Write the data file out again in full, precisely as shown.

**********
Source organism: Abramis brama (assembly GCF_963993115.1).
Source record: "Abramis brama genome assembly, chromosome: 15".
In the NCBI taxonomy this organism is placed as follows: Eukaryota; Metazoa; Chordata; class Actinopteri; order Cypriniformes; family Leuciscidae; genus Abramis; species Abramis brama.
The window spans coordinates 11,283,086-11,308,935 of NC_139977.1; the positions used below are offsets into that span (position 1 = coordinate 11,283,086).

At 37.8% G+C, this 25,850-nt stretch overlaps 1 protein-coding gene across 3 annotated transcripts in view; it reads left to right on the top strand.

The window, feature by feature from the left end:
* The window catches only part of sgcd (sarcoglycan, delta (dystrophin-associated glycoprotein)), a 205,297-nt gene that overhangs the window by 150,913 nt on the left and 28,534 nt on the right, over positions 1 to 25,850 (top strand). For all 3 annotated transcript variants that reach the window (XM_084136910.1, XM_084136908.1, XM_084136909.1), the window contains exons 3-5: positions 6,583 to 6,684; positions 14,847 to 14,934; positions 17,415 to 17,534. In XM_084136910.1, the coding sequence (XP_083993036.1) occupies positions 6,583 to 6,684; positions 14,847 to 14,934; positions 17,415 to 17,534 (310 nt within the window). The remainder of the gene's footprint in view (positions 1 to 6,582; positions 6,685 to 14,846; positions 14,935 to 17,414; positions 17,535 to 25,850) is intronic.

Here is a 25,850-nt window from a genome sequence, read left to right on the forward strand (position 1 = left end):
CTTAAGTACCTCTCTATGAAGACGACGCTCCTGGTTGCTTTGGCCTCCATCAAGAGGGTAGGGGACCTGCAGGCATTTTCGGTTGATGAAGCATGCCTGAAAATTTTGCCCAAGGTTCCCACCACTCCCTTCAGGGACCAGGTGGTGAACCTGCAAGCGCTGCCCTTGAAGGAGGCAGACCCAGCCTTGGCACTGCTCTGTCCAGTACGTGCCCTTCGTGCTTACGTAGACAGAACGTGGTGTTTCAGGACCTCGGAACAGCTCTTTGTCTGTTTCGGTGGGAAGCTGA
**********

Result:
Source organism: Abramis brama (assembly GCF_963993115.1).
Source record: "Abramis brama genome assembly, chromosome: 15".
In the NCBI taxonomy this organism is placed as follows: Eukaryota; Metazoa; Chordata; class Actinopteri; order Cypriniformes; family Leuciscidae; genus Abramis; species Abramis brama.
The window spans coordinates 11,283,086-11,308,935 of NC_139977.1; the positions used below are offsets into that span (position 1 = coordinate 11,283,086).

At 37.8% G+C, this 25,850-nt stretch overlaps 1 protein-coding gene across 3 annotated transcripts in view; it reads left to right on the top strand.

The window, feature by feature from the left end:
* The window catches only part of sgcd (sarcoglycan, delta (dystrophin-associated glycoprotein)), a 205,297-nt gene that overhangs the window by 150,913 nt on the left and 28,534 nt on the right, over positions 1 to 25,850 (top strand). For all 3 annotated transcript variants that reach the window (XM_084136910.1, XM_084136908.1, XM_084136909.1), the window contains exons 3-5: positions 6,583 to 6,684; positions 14,847 to 14,934; positions 17,415 to 17,534. In XM_084136910.1, the coding sequence (XP_083993036.1) occupies positions 6,583 to 6,684; positions 14,847 to 14,934; positions 17,415 to 17,534 (310 nt within the window). The remainder of the gene's footprint in view (positions 1 to 6,582; positions 6,685 to 14,846; positions 14,935 to 17,414; positions 17,535 to 25,850) is intronic.

Here is a 25,850-nt window from a genome sequence, read left to right on the forward strand (position 1 = left end):
CTTAAGTACCTCTCTATGAAGACGACGCTCCTGGTTGCTTTGGCCTCCATCAAGAGGGTAGGGGACCTGCAGGCATTTTCGGTTGATGAAGCATGCCTGAAAATTTTGCCCAAGGTTCCCACCACTCCCTTCAGGGACCAGGTGGTGAACCTGCAAGCGCTGCCCTTGAAGGAGGCAGACCCAGCCTTGGCACTGCTCTGTCCAGTACGTGCCCTTCGTGCTTACGTAGACAGAACGTGGTGTTTCAGGACCTCGGAACAGCTCTTTGTCTGTTTCGGTGGGAAGCTGA